The curv ball. From Mike Klasco's paper: "An innovative and superior-performance cone is now available globally with performance comparable to woven composites yet pricing just above extruded PP sheet cones. The material Curv®, manufactured by Propex, is light, stiff, with a high Young’s modulus and high damping, not hydroscopic and provides high temperature tolerance. Curv is relatively inexpensive at least when compared to carbon fiber or Kevlar. What is it made of? In a nutshell, pure polypropylene (PP) is extruded, drawn into tapes, woven and heat-treated to produce a self-reinforced PP composite. In this unique patented process, the surface of the tapes is selectively melted to bond the fabric together, providing a single polymer composite. The drawing process provides higher stiffness by orienting the polymer. As the surface facings are melted and re-crystallized to form the matrix, an ultra-stiff and smooth skin sheet is produced. The resulting sheet material properties are enhanced through this molecular orientation rather than mineral loading. Typical polypropylenes for speaker cones have talc, mica or glass compounded into the PP that increases the material density about 10%. Curv is pure PP without mineral loading. While the stiffness is 30% higher than conventional glass-filled PP, Curv’s density is .92, about 10% lower than glass-loaded PP. The processing not only results in a stiffer and lighter cone but also increases temperature tolerance... Highly oriented polymerization is one of the secrets the Japanese brands such as Sony have used to achieve superior sound in their headsets by biaxial stretching and heat annealing (crystallization) of the polyester diaphragms such as PET and PEN films. The Japanese material suppliers have not offered this processing outside of their Keretsu group(s). Now this sophisticated molecular processing is readily available in PP sheet material for speaker cones. Steak at hamburger pricing."

The driver. Though Dayton's above ES140Ti-8 unit looks the likely suspect, it's not, exactly. "Our actual supplier is a factory in Taiwan. They do OEM drivers for Dayton's Esoteric line if I remember correctly. Our woofer is a custom variation of a product that exists in multiple versions because this supplier will change parts and parameters as the customer specifies. The curv membrane is less stiff than the glass fiber in Dayton's unit and in my opinion more suitable for midbass use because of its softer breakup behaviour with our shallow filter. The driver's general architecture is from the old Dynaudio and Morel styles but with a Titanium former, neodymium motor etc. The parameters of that type driver fit well with transmission line loading but not always bass reflex. Sensitivity is low however, about 84dB."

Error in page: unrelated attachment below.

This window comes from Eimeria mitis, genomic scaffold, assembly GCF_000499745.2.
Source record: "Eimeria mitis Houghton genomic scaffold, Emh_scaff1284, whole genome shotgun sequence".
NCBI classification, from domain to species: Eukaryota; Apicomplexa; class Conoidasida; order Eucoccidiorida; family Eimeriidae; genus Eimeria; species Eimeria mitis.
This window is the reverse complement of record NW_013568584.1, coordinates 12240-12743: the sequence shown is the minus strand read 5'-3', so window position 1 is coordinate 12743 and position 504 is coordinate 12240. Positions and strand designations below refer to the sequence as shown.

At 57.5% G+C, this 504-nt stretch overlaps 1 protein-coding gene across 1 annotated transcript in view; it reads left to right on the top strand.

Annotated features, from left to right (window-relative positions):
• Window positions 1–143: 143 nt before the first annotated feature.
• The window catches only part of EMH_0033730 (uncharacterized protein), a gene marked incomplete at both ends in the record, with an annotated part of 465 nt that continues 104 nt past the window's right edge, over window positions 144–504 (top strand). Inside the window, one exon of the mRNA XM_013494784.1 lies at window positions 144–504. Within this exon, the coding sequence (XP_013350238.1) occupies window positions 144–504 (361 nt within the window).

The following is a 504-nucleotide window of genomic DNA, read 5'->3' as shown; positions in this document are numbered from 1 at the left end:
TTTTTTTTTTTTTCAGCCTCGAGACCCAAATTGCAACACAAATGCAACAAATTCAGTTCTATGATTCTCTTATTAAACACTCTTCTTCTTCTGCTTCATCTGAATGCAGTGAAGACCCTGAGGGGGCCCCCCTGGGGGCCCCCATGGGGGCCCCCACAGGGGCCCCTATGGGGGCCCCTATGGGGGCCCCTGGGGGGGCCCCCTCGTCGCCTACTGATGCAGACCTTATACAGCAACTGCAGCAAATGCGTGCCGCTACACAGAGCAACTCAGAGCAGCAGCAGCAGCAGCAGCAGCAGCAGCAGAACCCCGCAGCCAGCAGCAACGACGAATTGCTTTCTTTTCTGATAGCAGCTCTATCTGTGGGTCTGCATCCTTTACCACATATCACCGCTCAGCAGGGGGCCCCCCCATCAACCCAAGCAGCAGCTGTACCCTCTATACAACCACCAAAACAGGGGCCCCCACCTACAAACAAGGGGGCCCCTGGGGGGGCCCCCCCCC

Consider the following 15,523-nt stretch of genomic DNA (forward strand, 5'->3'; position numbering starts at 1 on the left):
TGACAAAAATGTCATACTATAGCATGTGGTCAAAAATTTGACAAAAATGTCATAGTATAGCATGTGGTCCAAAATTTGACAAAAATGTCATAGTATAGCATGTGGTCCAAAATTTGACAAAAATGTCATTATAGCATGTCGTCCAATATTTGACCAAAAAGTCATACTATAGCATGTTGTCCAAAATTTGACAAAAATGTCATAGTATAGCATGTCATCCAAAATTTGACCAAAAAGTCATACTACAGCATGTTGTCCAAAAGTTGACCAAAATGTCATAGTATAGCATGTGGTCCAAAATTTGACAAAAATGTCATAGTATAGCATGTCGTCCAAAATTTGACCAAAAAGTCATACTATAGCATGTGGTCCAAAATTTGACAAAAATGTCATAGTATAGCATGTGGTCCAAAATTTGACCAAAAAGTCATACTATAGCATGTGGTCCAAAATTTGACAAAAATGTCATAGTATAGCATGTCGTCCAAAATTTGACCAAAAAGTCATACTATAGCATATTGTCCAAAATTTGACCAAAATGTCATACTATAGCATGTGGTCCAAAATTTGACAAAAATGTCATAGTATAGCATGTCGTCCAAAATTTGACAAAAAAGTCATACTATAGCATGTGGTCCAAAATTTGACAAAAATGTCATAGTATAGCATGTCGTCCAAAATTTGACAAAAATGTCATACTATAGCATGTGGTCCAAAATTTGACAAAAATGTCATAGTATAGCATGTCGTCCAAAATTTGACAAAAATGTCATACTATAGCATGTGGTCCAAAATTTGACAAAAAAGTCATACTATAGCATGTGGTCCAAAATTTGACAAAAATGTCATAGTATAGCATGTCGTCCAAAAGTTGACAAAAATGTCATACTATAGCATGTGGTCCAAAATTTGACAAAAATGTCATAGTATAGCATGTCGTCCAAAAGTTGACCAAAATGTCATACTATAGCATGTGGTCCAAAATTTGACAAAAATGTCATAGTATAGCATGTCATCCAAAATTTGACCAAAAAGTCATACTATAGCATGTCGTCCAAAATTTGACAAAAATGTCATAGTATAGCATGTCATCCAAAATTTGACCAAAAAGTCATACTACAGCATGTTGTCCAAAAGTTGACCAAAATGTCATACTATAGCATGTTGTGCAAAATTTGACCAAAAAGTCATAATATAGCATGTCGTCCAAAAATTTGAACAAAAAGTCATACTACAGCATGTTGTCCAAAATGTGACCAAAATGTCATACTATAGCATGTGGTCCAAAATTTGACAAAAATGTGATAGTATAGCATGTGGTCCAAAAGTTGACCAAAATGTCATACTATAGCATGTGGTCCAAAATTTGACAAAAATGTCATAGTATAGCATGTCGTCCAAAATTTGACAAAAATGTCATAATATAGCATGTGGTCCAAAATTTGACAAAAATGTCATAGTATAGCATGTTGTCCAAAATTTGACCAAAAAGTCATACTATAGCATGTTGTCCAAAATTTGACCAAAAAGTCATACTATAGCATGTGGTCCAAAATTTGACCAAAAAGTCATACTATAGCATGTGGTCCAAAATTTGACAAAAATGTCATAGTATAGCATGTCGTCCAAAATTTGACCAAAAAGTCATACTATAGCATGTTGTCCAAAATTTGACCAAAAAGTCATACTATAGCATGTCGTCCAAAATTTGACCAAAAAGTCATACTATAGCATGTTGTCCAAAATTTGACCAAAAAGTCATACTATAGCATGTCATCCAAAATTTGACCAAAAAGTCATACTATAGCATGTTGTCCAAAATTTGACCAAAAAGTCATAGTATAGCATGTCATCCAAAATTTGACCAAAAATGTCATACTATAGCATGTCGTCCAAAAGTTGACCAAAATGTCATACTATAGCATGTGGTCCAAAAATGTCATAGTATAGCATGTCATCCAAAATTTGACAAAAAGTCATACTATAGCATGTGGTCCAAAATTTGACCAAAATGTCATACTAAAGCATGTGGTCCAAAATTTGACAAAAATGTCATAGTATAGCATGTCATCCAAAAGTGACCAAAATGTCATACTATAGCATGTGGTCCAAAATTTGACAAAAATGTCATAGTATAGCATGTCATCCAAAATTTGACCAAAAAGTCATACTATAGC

Transmission. Massimo's brief comment reminded us. Different loading schemes want different driver parameters. In my review of the soundkaos Libération, we'd learnt how for open-baffle use, the surround/spider of its Enviée widebander previously used in a box had to be stiffened. This made up for lack of standard box pressure on the back of the cone though it drove up its resonant frequency. This was compensated by a beefy 18" woofer. Identifying the perfect driver for a given design is key to minimizing any wrinkles a filter has to iron out. With the Amira, 1st-order filters and time-aligned drivers walk softly in the time domain. So does a narrow baffle with round-over edging via diffraction control. A hidden damped steel stalk to which the drivers and plinth torque establishes a path to earth for structural resonances. All of it is an attempt at removing sonic clouds. If effective, the sun of the sum would be left to shine unhindered. And that would return us to Albedo's tag line about brightness in sound. That's clearly not about pleasing colourations. It's about a transparent transmission of what's fed, with minimal distortion. About distortion, Massimo had an interesting comment. It arrived when I asked whether he had ever tried any of the crazy-money diamond drivers.

"Regardless of cost, I'm starting to think that diamond is the only way to avoid even subtle treble hardness completely. It might seem contrary but the really annoying issue of hard membranes is their high breakup distortion. Meanwhile their distortion in the audible band is low; exactly what you want. Ceramic tweeters push their breakup beyond our hearing threshold, to ~30kHz depending on size. Even though that seems sufficient, it's not. Sometimes, a little harshness creeps in despite a low-pass filter. Diamond tweeters push their first breakup mode up by 10kHz or more. Now breakup effects in the audible band are less. That's why diamond tweeters sound softer than ceramics. Because of their high cost, the retail price increase of such speakers is extreme. A few years ago, some brands sold diamond and ceramic versions of the same speaker. Some crazies, even dealers, used to swap ceramic with diamond drivers to have or sell a diamond version at the far smaller increase of raw parts cost. Obviously, the xover for diamond and ceramic is not the same to cause a worse-sounding speaker. Today this is impossible. Accuton stopped selling diamond drivers to the spare parts market. For a customer or dealer, it has become quite impossible to source one. As a manufacturer, we of course can. In fact, our new tower above the Alecta is planned to include one. Our first pair of diamond tweeters just arrived. My wallet still hurts." Chasing ever lower distortion means superior parts. It eventually becomes a game very few can afford to play. A happy exception are new materials like Curv® when they incorporate desirable traits of costlier variants at a lower price. By using a silk-dome tweeter, the Amira also avoids ceramic tweeter challenges.